A recent investigation in 8 of 133 Virginia counties by the Public Interest Legal Foundation and the Virginia Voter's Alliance found 1046 aliens registered to vote illegally. Moreover, these non-citizens cast more than 200 ballots before being removed from voter rolls.
A similar PILF project investigating voter records in the city of Philadelphia PA found 86 illegally registered aliens had had their voting registrations terminated, but not before 40 ballots had been cast.
The Center for Immigration Studies reports that a total of 42.4 million immigrants (legal and illegal) were living in the U.S. in 2014 – the highest number ever in American history. No doubt some of those have become naturalized American citizens. But most have not, and that poses a significant vulnerability to the American election process unless the state and federal governments tighten up the voter registration and ballot process.
"The right to vote in a free and fair election is the most basic civil right, writes the Heritage Foundation, "one on which many of the other rights of the American people depend.
In its Solutions 2016 policy series, Heritage outlines six specific federal policies and eight specific state policies to secure election integrity, among them:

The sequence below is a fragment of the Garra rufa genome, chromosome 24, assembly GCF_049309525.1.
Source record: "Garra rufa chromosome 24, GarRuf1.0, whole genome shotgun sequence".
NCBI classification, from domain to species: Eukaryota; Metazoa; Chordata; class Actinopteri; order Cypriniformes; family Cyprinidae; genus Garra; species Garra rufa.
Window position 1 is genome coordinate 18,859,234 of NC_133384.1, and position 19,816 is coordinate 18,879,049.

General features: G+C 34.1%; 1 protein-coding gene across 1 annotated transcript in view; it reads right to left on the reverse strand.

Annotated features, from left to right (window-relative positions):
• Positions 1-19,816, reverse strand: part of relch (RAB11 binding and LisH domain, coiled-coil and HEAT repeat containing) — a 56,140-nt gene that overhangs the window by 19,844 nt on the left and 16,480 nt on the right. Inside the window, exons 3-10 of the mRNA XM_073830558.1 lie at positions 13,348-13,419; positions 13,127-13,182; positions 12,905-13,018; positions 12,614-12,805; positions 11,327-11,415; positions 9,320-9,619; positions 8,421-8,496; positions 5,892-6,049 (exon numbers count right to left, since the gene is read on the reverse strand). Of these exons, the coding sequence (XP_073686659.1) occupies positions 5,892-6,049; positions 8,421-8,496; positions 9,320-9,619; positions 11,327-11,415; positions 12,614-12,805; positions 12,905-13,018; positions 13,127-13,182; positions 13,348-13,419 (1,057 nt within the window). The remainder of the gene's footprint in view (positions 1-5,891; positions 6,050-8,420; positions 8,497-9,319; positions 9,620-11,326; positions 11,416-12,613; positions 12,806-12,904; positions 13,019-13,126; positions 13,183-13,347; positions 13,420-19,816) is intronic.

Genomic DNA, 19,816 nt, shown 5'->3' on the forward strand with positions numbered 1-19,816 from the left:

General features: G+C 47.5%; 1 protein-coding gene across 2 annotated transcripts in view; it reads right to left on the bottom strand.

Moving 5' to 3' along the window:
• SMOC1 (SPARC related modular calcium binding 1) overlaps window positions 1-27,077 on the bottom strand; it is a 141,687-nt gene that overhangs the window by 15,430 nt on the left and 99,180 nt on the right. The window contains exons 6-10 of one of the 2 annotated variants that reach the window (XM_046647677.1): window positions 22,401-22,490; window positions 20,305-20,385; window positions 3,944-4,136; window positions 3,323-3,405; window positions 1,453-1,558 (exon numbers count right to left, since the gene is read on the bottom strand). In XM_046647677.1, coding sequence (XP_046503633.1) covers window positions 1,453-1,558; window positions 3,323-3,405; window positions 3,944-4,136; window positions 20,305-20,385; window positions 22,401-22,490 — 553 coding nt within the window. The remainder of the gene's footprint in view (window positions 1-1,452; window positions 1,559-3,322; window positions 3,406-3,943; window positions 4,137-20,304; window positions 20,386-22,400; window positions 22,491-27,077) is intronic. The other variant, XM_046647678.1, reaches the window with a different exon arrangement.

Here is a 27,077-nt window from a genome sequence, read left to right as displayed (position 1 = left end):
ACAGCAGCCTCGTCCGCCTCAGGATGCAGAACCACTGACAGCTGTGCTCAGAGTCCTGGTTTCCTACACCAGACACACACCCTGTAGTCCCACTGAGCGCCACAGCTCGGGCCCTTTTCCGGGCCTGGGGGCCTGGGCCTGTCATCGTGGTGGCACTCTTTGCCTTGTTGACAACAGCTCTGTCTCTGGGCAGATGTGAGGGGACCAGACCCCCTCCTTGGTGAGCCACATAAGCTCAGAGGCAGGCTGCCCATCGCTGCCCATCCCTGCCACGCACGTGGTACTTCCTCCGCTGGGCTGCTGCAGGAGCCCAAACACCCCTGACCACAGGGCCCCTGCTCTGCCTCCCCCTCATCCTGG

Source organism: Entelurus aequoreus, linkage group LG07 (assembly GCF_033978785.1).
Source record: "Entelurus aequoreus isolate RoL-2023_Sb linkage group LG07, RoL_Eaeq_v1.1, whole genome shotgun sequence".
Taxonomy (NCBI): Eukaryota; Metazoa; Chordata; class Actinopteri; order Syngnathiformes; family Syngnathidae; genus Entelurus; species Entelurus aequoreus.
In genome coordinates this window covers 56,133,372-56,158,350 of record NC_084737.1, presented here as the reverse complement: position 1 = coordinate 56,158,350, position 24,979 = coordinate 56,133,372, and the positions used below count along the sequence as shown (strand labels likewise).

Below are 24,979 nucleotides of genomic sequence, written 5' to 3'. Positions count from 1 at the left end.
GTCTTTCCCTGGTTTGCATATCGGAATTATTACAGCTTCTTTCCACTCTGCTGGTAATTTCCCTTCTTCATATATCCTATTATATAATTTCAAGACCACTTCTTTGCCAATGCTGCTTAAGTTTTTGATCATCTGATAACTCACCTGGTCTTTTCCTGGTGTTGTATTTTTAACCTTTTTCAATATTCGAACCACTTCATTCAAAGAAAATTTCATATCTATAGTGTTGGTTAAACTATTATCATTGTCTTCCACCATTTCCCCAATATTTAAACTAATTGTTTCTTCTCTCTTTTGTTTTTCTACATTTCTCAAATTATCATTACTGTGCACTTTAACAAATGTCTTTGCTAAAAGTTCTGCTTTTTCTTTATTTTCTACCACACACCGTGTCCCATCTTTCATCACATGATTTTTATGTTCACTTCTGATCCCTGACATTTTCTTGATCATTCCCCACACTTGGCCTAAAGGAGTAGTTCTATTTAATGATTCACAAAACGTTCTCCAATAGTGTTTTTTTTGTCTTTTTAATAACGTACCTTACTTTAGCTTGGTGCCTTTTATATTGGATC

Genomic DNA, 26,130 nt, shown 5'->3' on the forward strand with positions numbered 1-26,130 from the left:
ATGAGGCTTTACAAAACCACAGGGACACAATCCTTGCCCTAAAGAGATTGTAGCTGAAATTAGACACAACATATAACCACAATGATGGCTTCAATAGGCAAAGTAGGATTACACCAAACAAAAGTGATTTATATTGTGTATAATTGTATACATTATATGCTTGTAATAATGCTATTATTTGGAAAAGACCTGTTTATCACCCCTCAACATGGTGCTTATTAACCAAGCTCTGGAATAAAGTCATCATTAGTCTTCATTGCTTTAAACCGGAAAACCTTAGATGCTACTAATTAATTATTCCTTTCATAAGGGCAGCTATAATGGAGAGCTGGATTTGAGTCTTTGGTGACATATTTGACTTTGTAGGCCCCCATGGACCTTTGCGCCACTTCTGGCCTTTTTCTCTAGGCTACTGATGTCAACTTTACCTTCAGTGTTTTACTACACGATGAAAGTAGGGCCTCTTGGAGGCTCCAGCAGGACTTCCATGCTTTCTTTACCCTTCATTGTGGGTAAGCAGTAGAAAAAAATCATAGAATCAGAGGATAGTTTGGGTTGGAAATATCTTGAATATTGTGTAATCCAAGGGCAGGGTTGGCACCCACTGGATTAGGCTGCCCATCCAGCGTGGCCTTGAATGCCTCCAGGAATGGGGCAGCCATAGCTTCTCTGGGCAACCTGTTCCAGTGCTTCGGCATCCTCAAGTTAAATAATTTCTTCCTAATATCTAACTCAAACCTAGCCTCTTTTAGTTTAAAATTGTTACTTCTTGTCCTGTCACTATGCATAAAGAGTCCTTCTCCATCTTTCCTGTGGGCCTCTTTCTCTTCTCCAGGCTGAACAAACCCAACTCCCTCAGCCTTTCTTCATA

- Require all individuals who register to vote to provide documentation establishing that they are U.S. citizens.
- Require all voters in federal elections to present photographic identification, issued by the federal, state, local, or tribal government, when they vote at their polling place and to send copies of such identification when submitting an Absentee Ballot.
- Make all federal databases at the Social Security Administration and the Immigration and Customs Divisions of the Department of Homeland Security available to state election officials to verify the citizenship of registered voters.
- Amend the National Voter Registration Act of 1993 to allow states to purge individuals who have not voted in two federal elections.
Cyber security is likely be an ongoing election integrity concern for the foreseeable future. Inaccurate voter registration databases and non-citizen voting need not be. Reasonable, commonsense public policies can go a long way to securing election integrity and maintaining Americans’ faith in their election process.
More State Election Databases Hacked Than Previously Thought, CBS News
He Fought in WWII. He Died in 2014. And He Just Registered to Vote in VA, Washington Post
Alien Invasion in Virginia: The discovery and coverup of noncitizen registration and voting, Public Interest Legal Foundation
Aliens & Felons: Thousands on the Voter Rolls in Philadelphia, Public Interest Legal Foundation
Immigrants in the United States: A Profile of the Foreign-Born Using 2014 and 2015 Census Bureau Data, Center for Immigration Studies
Inaccurate, Costly, and Inefficient: Evidence that America’s Voter Registration System Needs an Upgrade, Pew Center on the States
Solutions 2016: Voter Integrity, The Heritage Foundation